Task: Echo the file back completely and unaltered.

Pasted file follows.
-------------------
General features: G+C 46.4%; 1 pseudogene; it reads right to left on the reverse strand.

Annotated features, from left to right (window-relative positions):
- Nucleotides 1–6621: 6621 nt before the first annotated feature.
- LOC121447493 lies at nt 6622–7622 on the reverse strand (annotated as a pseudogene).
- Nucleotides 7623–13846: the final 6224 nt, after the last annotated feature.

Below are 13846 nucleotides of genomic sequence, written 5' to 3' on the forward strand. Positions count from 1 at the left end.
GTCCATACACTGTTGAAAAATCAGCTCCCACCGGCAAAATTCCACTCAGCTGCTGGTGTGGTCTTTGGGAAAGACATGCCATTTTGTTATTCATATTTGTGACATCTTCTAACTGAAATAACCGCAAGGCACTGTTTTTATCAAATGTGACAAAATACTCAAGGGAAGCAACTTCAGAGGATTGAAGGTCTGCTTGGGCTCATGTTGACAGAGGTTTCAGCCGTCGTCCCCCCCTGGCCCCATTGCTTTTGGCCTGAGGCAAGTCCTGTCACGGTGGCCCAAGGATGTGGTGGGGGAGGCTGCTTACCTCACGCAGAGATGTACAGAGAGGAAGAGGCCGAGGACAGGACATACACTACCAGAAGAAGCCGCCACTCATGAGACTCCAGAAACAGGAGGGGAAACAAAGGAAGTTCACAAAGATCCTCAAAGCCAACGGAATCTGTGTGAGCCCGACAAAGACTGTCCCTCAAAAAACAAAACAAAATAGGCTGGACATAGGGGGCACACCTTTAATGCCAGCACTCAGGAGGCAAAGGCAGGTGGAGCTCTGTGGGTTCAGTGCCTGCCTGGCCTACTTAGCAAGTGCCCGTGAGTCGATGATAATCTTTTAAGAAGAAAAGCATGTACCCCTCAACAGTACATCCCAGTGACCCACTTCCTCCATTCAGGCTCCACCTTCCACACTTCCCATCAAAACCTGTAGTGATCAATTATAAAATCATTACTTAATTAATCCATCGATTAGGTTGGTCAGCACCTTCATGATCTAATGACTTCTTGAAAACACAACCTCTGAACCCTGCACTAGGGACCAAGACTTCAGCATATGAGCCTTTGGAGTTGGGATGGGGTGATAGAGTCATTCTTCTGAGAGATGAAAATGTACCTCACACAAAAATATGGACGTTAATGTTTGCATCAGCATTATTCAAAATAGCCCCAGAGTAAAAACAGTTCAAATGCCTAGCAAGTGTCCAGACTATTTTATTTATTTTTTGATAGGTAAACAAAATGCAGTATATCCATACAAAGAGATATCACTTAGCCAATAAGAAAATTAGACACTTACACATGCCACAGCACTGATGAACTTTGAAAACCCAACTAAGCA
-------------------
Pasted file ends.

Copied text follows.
General features: G+C 46.4%; 1 pseudogene; it reads right to left on the reverse strand.

Annotated features, from left to right (window-relative positions):
- Nucleotides 1–6621: 6621 nt before the first annotated feature.
- LOC121447493 lies at nt 6622–7622 on the reverse strand (annotated as a pseudogene).
- Nucleotides 7623–13846: the final 6224 nt, after the last annotated feature.

Below are 13846 nucleotides of genomic sequence, written 5' to 3' on the forward strand. Positions count from 1 at the left end.
GTCCATACACTGTTGAAAAATCAGCTCCCACCGGCAAAATTCCACTCAGCTGCTGGTGTGGTCTTTGGGAAAGACATGCCATTTTGTTATTCATATTTGTGACATCTTCTAACTGAAATAACCGCAAGGCACTGTTTTTATCAAATGTGACAAAATACTCAAGGGAAGCAACTTCAGAGGATTGAAGGTCTGCTTGGGCTCATGTTGACAGAGGTTTCAGCCGTCGTCCCCCCCTGGCCCCATTGCTTTTGGCCTGAGGCAAGTCCTGTCACGGTGGCCCAAGGATGTGGTGGGGGAGGCTGCTTACCTCACGCAGAGATGTACAGAGAGGAAGAGGCCGAGGACAGGACATACACTACCAGAAGAAGCCGCCACTCATGAGACTCCAGAAACAGGAGGGGAAACAAAGGAAGTTCACAAAGATCCTCAAAGCCAACGGAATCTGTGTGAGCCCGACAAAGACTGTCCCTCAAAAAACAAAACAAAATAGGCTGGACATAGGGGGCACACCTTTAATGCCAGCACTCAGGAGGCAAAGGCAGGTGGAGCTCTGTGGGTTCAGTGCCTGCCTGGCCTACTTAGCAAGTGCCCGTGAGTCGATGATAATCTTTTAAGAAGAAAAGCATGTACCCCTCAACAGTACATCCCAGTGACCCACTTCCTCCATTCAGGCTCCACCTTCCACACTTCCCATCAAAACCTGTAGTGATCAATTATAAAATCATTACTTAATTAATCCATCGATTAGGTTGGTCAGCACCTTCATGATCTAATGACTTCTTGAAAACACAACCTCTGAACCCTGCACTAGGGACCAAGACTTCAGCATATGAGCCTTTGGAGTTGGGATGGGGTGATAGAGTCATTCTTCTGAGAGATGAAAATGTACCTCACACAAAAATATGGACGTTAATGTTTGCATCAGCATTATTCAAAATAGCCCCAGAGTAAAAACAGTTCAAATGCCTAGCAAGTGTCCAGACTATTTTATTTATTTTTTGATAGGTAAACAAAATGCAGTATATCCATACAAAGAGATATCACTTAGCCAATAAGAAAATTAGACACTTACACATGCCACAGCACTGATGAACTTTGAAAACCCAACTAAGCA